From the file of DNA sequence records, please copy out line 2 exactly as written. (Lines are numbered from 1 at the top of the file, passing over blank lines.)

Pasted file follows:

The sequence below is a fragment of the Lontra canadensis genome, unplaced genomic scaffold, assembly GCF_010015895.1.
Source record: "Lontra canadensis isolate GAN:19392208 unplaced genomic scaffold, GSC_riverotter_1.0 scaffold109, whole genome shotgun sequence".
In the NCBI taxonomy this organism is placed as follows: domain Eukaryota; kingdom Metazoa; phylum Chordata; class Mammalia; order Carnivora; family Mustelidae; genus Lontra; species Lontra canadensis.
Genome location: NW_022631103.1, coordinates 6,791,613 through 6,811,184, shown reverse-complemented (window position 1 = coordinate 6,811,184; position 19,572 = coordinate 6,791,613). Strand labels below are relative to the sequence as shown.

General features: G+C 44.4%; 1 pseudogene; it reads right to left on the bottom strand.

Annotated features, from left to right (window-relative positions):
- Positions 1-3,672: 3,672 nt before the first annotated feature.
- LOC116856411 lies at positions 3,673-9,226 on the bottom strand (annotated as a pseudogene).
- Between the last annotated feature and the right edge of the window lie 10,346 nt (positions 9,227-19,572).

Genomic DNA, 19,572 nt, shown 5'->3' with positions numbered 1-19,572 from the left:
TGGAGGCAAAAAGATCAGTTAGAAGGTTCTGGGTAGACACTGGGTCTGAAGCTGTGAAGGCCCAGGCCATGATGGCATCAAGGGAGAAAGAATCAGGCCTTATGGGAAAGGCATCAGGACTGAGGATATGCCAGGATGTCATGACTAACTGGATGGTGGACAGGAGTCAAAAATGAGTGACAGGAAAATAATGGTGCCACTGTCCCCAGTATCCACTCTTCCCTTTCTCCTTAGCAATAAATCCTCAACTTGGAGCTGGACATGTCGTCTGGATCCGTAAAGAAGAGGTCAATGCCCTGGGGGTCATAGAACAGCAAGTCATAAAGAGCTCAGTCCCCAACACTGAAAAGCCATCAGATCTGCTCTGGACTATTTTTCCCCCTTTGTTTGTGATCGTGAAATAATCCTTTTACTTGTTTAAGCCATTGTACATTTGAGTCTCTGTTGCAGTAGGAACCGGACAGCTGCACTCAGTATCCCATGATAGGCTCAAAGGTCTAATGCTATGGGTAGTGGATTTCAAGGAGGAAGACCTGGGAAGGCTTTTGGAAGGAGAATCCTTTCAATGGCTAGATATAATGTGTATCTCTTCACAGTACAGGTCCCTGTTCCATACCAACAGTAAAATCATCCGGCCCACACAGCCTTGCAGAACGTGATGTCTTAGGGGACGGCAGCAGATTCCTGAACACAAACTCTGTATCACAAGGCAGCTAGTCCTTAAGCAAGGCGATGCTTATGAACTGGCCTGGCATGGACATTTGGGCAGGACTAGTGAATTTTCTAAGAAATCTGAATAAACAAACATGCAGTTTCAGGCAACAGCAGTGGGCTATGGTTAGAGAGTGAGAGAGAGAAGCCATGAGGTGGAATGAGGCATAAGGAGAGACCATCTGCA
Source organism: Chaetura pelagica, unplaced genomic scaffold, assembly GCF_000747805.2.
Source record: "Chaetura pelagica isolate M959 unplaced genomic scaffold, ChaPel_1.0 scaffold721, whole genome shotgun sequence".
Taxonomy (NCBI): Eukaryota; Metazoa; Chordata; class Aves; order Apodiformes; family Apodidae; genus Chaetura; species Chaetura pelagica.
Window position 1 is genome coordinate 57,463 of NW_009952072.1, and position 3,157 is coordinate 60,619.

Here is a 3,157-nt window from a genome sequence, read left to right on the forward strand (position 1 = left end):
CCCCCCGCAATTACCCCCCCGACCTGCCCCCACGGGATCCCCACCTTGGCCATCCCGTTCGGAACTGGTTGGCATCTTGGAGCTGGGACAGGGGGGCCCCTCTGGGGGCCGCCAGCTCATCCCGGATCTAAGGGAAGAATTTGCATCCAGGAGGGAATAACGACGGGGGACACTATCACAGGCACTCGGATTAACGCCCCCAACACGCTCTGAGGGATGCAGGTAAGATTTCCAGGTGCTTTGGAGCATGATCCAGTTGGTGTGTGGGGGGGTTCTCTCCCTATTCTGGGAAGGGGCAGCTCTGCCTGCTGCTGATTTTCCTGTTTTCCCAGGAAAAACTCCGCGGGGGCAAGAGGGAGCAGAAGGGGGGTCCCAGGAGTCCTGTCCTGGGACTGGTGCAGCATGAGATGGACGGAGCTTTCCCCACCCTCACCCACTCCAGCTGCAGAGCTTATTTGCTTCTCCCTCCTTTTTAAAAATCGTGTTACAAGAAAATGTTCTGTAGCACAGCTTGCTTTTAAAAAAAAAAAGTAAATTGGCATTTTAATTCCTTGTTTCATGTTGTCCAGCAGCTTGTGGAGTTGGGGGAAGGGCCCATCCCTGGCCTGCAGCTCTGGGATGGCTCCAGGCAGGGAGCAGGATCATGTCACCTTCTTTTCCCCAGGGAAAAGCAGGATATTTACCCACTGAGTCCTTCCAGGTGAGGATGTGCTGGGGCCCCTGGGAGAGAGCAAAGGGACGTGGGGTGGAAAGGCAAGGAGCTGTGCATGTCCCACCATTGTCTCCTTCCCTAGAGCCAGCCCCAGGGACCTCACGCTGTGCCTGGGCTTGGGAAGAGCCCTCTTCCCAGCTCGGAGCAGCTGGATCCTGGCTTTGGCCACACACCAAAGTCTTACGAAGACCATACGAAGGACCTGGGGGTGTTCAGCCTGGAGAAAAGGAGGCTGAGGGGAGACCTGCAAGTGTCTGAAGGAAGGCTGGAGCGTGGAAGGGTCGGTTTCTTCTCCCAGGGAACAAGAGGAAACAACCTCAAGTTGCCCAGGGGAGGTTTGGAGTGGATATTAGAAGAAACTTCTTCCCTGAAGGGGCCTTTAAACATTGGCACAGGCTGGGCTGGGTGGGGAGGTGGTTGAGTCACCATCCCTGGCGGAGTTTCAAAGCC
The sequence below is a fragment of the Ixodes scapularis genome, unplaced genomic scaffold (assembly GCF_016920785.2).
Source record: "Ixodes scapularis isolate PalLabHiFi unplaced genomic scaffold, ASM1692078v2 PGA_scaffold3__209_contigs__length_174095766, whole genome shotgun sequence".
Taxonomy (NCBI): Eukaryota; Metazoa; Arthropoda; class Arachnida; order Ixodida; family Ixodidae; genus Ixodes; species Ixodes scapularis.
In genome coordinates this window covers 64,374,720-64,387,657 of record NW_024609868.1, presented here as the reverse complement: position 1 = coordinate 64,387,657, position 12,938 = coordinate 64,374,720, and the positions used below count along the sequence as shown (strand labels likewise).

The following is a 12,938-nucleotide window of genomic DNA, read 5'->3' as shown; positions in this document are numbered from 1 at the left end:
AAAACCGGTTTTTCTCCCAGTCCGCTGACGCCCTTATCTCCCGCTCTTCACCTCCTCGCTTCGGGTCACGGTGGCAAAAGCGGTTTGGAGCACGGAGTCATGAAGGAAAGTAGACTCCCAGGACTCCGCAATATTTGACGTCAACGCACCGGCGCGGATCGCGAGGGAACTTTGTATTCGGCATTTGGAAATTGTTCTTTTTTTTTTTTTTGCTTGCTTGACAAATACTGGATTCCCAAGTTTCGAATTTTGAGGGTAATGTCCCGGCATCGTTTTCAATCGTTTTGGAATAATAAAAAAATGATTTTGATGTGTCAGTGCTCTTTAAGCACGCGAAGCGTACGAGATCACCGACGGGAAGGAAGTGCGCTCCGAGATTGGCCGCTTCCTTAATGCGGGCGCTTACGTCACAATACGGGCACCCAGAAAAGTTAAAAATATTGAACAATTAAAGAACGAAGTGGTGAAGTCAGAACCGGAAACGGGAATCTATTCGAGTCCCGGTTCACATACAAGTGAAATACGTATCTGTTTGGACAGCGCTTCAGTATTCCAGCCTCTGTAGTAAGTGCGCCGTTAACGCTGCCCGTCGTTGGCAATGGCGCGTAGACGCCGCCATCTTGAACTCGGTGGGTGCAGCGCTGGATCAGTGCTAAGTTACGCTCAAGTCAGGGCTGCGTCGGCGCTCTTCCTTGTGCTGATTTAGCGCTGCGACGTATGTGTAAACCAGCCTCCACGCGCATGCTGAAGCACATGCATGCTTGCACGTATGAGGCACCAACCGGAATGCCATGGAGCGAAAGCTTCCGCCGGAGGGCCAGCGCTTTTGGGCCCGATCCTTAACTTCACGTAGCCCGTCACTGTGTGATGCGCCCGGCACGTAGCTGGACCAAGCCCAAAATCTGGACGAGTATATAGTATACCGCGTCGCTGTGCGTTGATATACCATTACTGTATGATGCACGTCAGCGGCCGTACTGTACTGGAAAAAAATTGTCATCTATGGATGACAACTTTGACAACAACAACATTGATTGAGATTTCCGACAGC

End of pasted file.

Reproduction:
Source record: "Lontra canadensis isolate GAN:19392208 unplaced genomic scaffold, GSC_riverotter_1.0 scaffold109, whole genome shotgun sequence".